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Mississippi lawmakers are searching for ways to help mothers and babies stay healthy

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Dr. LouAnn Woodward with UMMC discusses the correlations between socio-economic stability, health and education for parents and infant health.
Kobee Vance, MPB News

Mississippi state senators are holding their first of four hearings to get input from experts on the state’s needs involving pregnancy, parenthood and children.



Mississippi has some of the worst health outcomes in the nation for mothers and children, and now that nearly all abortions are banned in the state lawmakers are searching for ideas to improve reproductive health. Speaking during a senate hearing around these topics is Devon Brenner, Director of the Social Science Research Center at Mississippi State University. She says many of the hurdles Mississippians face during and after pregnancy are intertwined, and often a solution to one problem could alleviate another.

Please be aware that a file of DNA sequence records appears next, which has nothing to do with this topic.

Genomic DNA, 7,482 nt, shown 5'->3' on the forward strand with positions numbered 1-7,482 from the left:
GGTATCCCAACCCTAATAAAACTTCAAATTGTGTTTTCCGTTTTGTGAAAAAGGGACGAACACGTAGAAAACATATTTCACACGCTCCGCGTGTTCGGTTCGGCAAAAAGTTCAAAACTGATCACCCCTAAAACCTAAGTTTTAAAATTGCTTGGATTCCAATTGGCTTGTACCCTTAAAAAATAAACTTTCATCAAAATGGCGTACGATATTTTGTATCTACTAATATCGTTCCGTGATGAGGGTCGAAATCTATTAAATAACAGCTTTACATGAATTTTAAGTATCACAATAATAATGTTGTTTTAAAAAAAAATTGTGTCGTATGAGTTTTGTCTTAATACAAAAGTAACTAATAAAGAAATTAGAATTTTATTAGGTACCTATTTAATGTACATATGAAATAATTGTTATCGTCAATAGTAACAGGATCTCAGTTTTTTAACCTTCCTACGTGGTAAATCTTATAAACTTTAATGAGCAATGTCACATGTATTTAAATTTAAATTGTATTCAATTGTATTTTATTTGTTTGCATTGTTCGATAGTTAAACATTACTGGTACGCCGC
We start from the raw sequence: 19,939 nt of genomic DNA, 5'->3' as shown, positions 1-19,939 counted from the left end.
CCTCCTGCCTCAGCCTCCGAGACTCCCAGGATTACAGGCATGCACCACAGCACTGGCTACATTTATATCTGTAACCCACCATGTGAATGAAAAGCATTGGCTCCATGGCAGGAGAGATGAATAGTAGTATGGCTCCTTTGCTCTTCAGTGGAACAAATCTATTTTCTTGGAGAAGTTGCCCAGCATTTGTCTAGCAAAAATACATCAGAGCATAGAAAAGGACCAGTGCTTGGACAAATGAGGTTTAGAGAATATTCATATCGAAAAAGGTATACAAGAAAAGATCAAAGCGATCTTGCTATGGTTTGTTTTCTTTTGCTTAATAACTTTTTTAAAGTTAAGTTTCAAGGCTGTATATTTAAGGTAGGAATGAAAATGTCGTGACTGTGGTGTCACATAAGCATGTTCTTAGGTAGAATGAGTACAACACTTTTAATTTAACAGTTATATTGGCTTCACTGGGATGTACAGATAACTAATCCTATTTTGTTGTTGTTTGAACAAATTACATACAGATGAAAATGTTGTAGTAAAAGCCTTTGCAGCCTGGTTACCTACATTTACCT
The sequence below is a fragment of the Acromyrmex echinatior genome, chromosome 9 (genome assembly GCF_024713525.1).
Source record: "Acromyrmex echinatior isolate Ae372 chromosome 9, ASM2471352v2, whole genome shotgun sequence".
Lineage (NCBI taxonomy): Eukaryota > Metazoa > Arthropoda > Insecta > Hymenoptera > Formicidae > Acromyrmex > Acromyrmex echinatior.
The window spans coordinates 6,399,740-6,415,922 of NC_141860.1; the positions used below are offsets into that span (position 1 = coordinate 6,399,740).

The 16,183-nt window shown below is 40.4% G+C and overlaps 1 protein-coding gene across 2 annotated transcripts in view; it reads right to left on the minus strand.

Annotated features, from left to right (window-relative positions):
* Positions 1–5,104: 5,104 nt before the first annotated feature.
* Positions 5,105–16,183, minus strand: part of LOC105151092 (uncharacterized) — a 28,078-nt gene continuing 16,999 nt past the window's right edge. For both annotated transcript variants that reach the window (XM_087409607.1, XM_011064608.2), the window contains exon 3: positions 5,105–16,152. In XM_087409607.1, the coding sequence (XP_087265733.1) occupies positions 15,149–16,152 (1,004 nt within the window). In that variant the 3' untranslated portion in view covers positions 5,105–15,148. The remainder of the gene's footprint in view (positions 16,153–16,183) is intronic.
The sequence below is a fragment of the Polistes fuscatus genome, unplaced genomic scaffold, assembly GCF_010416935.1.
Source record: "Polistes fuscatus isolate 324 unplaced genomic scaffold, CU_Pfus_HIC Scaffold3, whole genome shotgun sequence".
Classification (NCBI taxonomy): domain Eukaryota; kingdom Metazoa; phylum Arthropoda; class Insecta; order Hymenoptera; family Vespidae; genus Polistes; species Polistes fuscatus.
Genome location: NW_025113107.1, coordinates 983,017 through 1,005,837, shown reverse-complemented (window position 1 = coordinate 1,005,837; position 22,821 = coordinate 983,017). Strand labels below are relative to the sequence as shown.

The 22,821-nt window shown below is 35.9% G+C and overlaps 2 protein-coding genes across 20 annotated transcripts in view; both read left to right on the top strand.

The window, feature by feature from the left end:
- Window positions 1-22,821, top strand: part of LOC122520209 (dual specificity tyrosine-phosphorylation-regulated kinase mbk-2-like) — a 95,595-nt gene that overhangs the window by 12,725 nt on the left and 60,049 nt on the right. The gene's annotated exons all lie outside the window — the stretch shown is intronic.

“Some of the fixes that I think they will hear about over the next four days, some of them are very small. Such as changing eligibility for things or changing how people apply for childcare vouchers or housing vouchers,” says Brenner. “Those little fixes may not cost a lot of money, but could have a big impact for families.”
One solution the Senate is considering this year is extending post-partum Medicaid benefits from a limit of six weeks to a maximum of twelve months. The chamber was able to pass a bill last year with bipartisan support, but it was blocked by the House.

Dr. LouAnn Woodward, Vice Chancellor at the University of Mississippi Medical Center, shared how this extension could affect parents and children. She says there are many increased health risks for someone who is pregnant or has given birth.

Dr. Woodward says “Working with a mom during that 12 month period, controlling blood pressure so a patient doesn’t have a second bout of eclampsia, being able to get healthy in between having babies in between pregnancies is all very important for the health of the mom and the health of the babies.”

The group is scheduled to meet today, and twice again next month. Another joint committee created by the Speaker of the House is also expected to meet before the legislative session.